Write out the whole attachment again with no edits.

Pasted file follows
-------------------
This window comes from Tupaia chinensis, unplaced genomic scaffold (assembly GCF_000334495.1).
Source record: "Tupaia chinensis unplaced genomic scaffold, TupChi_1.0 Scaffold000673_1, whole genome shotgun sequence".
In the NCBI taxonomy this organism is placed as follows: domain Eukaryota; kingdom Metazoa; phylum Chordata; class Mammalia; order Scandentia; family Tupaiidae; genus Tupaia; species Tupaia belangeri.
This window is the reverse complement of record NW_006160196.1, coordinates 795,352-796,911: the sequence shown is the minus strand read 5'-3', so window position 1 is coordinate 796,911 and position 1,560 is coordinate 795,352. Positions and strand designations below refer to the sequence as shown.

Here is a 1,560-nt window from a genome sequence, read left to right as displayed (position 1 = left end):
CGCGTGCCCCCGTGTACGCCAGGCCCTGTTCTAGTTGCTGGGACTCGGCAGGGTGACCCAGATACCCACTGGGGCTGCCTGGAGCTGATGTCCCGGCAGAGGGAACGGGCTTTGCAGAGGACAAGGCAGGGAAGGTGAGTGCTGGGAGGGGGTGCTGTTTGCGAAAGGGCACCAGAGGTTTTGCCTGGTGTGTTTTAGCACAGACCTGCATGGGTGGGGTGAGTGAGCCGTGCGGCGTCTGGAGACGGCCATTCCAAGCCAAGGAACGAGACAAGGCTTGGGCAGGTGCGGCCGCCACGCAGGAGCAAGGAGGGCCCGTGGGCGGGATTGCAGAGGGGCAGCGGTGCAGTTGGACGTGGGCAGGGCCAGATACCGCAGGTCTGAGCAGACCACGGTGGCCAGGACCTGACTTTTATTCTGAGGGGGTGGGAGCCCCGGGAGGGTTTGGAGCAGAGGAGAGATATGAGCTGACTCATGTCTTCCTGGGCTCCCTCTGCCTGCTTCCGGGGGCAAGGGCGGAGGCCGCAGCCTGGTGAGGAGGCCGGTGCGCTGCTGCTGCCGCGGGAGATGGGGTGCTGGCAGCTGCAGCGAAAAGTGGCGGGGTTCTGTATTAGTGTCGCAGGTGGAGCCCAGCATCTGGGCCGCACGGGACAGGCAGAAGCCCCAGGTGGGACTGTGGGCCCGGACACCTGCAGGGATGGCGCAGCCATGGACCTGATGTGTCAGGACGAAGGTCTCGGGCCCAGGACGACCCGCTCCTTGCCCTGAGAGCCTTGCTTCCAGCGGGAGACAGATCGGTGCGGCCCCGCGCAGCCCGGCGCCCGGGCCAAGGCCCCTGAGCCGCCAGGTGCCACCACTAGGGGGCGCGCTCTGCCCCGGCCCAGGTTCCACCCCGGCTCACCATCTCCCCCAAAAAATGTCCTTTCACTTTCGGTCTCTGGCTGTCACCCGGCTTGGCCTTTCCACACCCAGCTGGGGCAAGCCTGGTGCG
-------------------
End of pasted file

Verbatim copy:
This window comes from Tupaia chinensis, unplaced genomic scaffold (assembly GCF_000334495.1).
Source record: "Tupaia chinensis unplaced genomic scaffold, TupChi_1.0 Scaffold000673_1, whole genome shotgun sequence".
In the NCBI taxonomy this organism is placed as follows: domain Eukaryota; kingdom Metazoa; phylum Chordata; class Mammalia; order Scandentia; family Tupaiidae; genus Tupaia; species Tupaia belangeri.
This window is the reverse complement of record NW_006160196.1, coordinates 795,352-796,911: the sequence shown is the minus strand read 5'-3', so window position 1 is coordinate 796,911 and position 1,560 is coordinate 795,352. Positions and strand designations below refer to the sequence as shown.

Here is a 1,560-nt window from a genome sequence, read left to right as displayed (position 1 = left end):
CGCGTGCCCCCGTGTACGCCAGGCCCTGTTCTAGTTGCTGGGACTCGGCAGGGTGACCCAGATACCCACTGGGGCTGCCTGGAGCTGATGTCCCGGCAGAGGGAACGGGCTTTGCAGAGGACAAGGCAGGGAAGGTGAGTGCTGGGAGGGGGTGCTGTTTGCGAAAGGGCACCAGAGGTTTTGCCTGGTGTGTTTTAGCACAGACCTGCATGGGTGGGGTGAGTGAGCCGTGCGGCGTCTGGAGACGGCCATTCCAAGCCAAGGAACGAGACAAGGCTTGGGCAGGTGCGGCCGCCACGCAGGAGCAAGGAGGGCCCGTGGGCGGGATTGCAGAGGGGCAGCGGTGCAGTTGGACGTGGGCAGGGCCAGATACCGCAGGTCTGAGCAGACCACGGTGGCCAGGACCTGACTTTTATTCTGAGGGGGTGGGAGCCCCGGGAGGGTTTGGAGCAGAGGAGAGATATGAGCTGACTCATGTCTTCCTGGGCTCCCTCTGCCTGCTTCCGGGGGCAAGGGCGGAGGCCGCAGCCTGGTGAGGAGGCCGGTGCGCTGCTGCTGCCGCGGGAGATGGGGTGCTGGCAGCTGCAGCGAAAAGTGGCGGGGTTCTGTATTAGTGTCGCAGGTGGAGCCCAGCATCTGGGCCGCACGGGACAGGCAGAAGCCCCAGGTGGGACTGTGGGCCCGGACACCTGCAGGGATGGCGCAGCCATGGACCTGATGTGTCAGGACGAAGGTCTCGGGCCCAGGACGACCCGCTCCTTGCCCTGAGAGCCTTGCTTCCAGCGGGAGACAGATCGGTGCGGCCCCGCGCAGCCCGGCGCCCGGGCCAAGGCCCCTGAGCCGCCAGGTGCCACCACTAGGGGGCGCGCTCTGCCCCGGCCCAGGTTCCACCCCGGCTCACCATCTCCCCCAAAAAATGTCCTTTCACTTTCGGTCTCTGGCTGTCACCCGGCTTGGCCTTTCCACACCCAGCTGGGGCAAGCCTGGTGCG